Saturday, April 14, 2007

Crows Show Brand Loyalty

Having now finished IN THE COMPANY OF CROWS AND RAVENS by Jn M. Marzluff & Tony Angell,* have to say I don't think they succeeded in proving their thesis, which was that just as crows adjust their behavior over time to take into account changes in human culture, so too human culture has been influenced in major ways by crows.

Even so, the book is still well worth reading. The best anecdote was an experiment thought up and carried out by one of the authors' eight-year-old daughter. As is well known, crows love french fries. So she put some french fries in a McDonald's bag, and some in a plain brown paper bag. The crows went for the McDonald's bag first every time (IN THE COMPANY, page 225). It's probably not so much that they recognize the logo as that they understand the significance of the whole ensemble -- logo, color of the bag, &c.

For those interested in the topic, Candice Savage's BIRD BRAINS: THE INTELLIGENCE OF CROWS, RAVENS, MAGPIES, AND JAYS [1995; pb. 1997] is not just highly readable but full of beautiful photos (as one would expect from a Sierra Club book). I don't think it's seeped into our consciousness yet that corvids are the smartest of all birds, but this book makes a good case for it. Visually, my favorite image was of a crow scolding a bald eagle from only a foot or so away (page 73); the eagle looks astonished, as if it can't quite believe what it's seeing. I can relate to this one from personal experience; once in a long while I'll see a bald eagle in this area, and most of those times it's being harassed by a number of crows. There's also a bald eagle who likes to perch in a tall tree by the shore in Des Moines, and it always has a cohort of crows in the branches above and behind it fussing at it.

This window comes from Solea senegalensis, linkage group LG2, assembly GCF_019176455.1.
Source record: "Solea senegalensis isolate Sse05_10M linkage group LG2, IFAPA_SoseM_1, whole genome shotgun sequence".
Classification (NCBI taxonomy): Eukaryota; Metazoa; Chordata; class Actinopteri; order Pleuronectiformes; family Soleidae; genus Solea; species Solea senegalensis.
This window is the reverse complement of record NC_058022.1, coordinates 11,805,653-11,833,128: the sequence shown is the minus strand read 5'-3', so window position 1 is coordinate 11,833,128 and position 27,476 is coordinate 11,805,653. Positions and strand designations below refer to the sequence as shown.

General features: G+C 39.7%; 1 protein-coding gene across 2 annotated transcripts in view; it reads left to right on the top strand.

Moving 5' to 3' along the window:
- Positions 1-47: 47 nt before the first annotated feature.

A much deeper look into corvid behavior can be found in Bernd Heinrich's MIND OF THE RAVEN [1999], which carefully documents raven behavior, both from his captive birds and observation in the wild (e.g., on trips to Yellowstone, Greenland, &c). You have to feel sorry for the ravens who went through some of his experiments (like the time he put on a bear suit and went into their cage on all four to see if they'd recognize him. He says they showed great distress, which would pretty much be my reaction if the person who fed me started crawling around on all fours and growling). Still, a fascinating read.

I've not yet been able to bring myself to read SEEKING THE SACRED RAVEN: POLITICS AND EXTINCTION ON A HAWAIIAN ISLAND by Mark Jerome Walters [2006], which I picked up in a bookstore in Hilo last September -- a detailed account of the failed attempt over a decade or so to save the last few Hawaiian Crows from extinction in the wild. While we were on the island I tried to visit the aviary/sanctuary where the last survivors of the species (fifty or so birds) are being bred in captivity, but apparently it's not open to the public. More on this one later.


*book #2660 in my ongoing reading list.

current reading: THE BLACK CAMEL by Earl Derr Biggers [1929], one of the Charlie Chan series.

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